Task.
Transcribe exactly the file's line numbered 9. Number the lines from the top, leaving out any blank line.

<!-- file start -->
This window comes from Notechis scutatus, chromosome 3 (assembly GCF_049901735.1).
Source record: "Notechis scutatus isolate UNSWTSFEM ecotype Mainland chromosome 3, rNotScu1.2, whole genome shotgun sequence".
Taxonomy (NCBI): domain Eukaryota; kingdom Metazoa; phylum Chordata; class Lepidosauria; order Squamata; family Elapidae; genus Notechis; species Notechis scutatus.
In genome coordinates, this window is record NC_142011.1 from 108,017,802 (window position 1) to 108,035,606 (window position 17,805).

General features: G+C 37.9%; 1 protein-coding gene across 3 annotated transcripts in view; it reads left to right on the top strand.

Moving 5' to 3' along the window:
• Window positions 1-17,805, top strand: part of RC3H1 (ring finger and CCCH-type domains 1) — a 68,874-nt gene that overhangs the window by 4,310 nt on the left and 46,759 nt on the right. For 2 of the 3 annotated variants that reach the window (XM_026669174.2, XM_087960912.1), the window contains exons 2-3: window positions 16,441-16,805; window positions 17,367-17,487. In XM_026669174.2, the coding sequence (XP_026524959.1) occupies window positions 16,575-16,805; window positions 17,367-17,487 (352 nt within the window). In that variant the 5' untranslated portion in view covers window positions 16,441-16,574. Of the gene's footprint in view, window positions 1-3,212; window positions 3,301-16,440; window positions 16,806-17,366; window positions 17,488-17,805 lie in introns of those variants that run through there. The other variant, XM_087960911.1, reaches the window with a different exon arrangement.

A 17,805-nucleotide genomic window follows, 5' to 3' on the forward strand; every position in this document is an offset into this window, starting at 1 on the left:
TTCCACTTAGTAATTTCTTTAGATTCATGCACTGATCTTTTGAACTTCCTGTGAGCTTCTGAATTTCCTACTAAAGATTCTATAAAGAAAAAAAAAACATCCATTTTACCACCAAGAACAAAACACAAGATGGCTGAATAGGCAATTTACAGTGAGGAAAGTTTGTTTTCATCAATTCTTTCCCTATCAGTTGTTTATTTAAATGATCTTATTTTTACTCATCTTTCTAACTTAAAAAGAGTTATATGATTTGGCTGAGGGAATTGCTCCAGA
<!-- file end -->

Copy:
TTCCACTTAGTAATTTCTTTAGATTCATGCACTGATCTTTTGAACTTCCTGTGAGCTTCTGAATTTCCTACTAAAGATTCTATAAAGAAAAAAAAAACATCCATTTTACCACCAAGAACAAAACACAAGATGGCTGAATAGGCAATTTACAGTGAGGAAAGTTTGTTTTCATCAATTCTTTCCCTATCAGTTGTTTATTTAAATGATCTTATTTTTACTCATCTTTCTAACTTAAAAAGAGTTATATGATTTGGCTGAGGGAATTGCTCCAGA